No political message behind reshuffle, say experts
The much-awaited union cabinet reshuffle Sunday was an "exercise in vain" and "failed to give a political message" to the people, feel experts.
New Delhi: The much-awaited union Cabinet reshuffle Sunday was an "exercise in vain" and "failed to give a political message" to the people, feel experts.
This was the third cabinet rejig since the UPA II government came to power in 2009 and possibly the last one before the 2014 general elections.
Experts said the reshuffle was expected to give a facelift to the Congress, hit by allegations of corruption in the past one year.
But the list of 22 new inductions into the Manmohan Singh cabinet showed there were hardly leaders who could get votes for the party in the series of assembly elections and the general elections.
"It is an exercise in vain...The event did not match up the hype that was created about it," political commentator N Bhaskara Rao told IANS.
"The Congress party needed a facelift but I don`t think there is any political message in this reshuffle...It was mere administrative exercise," he said.
According to Sandeep Shastri of the International Academy of Creative Teaching in Bangalore, the reshuffle was "old wine in a new bottle with a new cork".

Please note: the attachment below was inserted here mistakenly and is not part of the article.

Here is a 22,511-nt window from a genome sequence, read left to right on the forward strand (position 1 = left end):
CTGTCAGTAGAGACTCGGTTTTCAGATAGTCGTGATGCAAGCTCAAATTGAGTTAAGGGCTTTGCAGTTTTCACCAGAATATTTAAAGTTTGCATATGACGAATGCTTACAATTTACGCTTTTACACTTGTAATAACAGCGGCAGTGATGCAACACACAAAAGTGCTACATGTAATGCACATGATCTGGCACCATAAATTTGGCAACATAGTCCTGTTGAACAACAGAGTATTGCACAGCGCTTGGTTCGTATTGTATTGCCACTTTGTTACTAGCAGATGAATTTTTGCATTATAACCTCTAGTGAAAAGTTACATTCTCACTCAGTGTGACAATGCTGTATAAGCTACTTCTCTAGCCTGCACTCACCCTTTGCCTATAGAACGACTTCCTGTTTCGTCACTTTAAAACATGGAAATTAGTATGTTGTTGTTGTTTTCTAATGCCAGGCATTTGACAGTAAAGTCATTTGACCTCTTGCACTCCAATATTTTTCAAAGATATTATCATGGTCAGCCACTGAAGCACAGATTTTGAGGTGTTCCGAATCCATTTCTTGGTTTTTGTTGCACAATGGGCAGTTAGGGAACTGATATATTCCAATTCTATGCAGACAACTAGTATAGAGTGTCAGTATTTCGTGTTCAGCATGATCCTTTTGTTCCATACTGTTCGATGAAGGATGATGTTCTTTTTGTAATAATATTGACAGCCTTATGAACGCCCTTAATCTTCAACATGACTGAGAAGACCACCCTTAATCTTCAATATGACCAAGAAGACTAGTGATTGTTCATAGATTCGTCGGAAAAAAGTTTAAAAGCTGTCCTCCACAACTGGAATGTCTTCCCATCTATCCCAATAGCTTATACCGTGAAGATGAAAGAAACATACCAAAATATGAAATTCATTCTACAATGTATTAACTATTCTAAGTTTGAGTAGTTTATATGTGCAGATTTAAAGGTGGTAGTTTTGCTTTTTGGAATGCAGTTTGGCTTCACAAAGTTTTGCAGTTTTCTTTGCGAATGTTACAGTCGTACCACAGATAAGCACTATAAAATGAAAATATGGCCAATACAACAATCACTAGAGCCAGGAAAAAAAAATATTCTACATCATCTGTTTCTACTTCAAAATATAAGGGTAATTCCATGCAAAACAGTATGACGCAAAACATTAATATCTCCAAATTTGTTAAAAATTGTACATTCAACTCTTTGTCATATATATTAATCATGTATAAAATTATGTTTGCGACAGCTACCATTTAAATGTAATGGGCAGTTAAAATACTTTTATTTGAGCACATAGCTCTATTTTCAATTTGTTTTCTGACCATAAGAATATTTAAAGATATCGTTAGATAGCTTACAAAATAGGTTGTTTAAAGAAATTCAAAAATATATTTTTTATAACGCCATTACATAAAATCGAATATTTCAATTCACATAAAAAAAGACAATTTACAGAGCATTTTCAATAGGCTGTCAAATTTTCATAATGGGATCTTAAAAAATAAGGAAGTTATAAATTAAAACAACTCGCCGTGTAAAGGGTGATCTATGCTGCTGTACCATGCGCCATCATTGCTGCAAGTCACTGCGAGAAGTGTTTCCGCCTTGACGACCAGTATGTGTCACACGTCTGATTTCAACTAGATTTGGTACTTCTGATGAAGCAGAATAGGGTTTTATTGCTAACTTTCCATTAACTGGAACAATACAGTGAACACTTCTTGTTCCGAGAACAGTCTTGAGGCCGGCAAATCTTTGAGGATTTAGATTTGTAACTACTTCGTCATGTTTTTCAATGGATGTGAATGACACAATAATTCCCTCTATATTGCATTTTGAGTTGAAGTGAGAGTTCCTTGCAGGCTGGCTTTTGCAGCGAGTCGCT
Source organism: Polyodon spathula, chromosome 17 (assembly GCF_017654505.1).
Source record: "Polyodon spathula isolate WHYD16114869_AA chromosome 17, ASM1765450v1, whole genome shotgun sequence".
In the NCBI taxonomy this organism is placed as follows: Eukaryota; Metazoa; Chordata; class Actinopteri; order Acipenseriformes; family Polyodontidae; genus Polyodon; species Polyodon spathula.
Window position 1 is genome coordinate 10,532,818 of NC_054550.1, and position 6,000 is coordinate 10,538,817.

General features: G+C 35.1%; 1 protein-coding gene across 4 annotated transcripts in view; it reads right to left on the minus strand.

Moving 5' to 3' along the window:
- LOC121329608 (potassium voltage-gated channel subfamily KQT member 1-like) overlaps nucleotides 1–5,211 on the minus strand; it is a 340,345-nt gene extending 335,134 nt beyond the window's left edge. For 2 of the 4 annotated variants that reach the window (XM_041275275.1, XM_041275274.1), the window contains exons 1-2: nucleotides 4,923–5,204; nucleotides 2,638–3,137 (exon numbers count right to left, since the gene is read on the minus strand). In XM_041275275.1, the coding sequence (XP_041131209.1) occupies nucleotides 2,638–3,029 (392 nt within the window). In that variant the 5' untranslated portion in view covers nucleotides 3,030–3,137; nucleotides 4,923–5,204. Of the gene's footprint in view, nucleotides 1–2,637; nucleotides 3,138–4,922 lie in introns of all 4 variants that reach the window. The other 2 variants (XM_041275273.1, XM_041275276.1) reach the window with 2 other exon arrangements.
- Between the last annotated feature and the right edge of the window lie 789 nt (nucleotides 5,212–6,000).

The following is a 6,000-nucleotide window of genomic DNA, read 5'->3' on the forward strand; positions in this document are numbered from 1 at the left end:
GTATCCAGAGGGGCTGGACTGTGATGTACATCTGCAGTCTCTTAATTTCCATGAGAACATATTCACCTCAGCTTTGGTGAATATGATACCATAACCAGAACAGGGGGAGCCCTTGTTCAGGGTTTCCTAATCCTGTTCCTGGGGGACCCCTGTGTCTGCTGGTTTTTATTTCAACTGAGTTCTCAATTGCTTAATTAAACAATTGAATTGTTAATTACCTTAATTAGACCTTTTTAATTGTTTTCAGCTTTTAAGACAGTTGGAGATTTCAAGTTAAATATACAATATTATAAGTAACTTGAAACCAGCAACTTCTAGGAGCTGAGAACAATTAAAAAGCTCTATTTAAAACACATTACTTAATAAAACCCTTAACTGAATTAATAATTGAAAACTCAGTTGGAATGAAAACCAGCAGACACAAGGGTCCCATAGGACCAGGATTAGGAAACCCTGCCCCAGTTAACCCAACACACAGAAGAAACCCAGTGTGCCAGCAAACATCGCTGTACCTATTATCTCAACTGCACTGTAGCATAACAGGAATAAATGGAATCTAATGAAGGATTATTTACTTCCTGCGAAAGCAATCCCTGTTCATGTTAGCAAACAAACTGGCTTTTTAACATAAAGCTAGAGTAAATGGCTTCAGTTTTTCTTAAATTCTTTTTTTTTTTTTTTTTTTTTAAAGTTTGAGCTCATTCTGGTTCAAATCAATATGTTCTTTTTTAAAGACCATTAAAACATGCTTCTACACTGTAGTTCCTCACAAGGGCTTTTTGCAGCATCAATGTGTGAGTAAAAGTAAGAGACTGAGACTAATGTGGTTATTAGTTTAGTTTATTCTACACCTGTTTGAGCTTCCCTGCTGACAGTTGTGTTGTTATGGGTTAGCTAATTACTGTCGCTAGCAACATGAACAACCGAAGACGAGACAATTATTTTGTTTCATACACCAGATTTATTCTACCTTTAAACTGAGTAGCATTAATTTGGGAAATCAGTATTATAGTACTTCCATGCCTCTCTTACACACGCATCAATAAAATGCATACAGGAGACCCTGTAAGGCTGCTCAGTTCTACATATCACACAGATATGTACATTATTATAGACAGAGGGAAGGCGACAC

Shastri said the elevation of junior ministers Jyotiraditya Scindia and Sachin Pilot with independent charges of power and corporate affairs ministries was a "good change" but showed an "incremental approach" of the Congress.
"The Congress could have been bolder...It lost an opportunity," Shastri told IANS.
However, Nisar ul Haq, who teaches political science at Jamia Millia Islamia, said the reshuffle was aimed at rejuvenating both the Congress and the government.
"Giving the railways portfolio to Pawan Kumar Bansal and parliamentary affairs to Kamal Nath is a good step," Haq told IANS.
He said the induction of West Bengal MP Adhir Ranjan Chaudhary as junior railway minister was a clear indication to Trinamool Congress chief Mamata Banerjee, who quit the UPA over economic reforms.
He said making Salman Khurshid the external affairs minister was also a good sign.
While appreciating the independent charge of information and broadcasting ministry to former Congress spokesman Manish Tewari, Rao said the move would not benefit the party with any votes.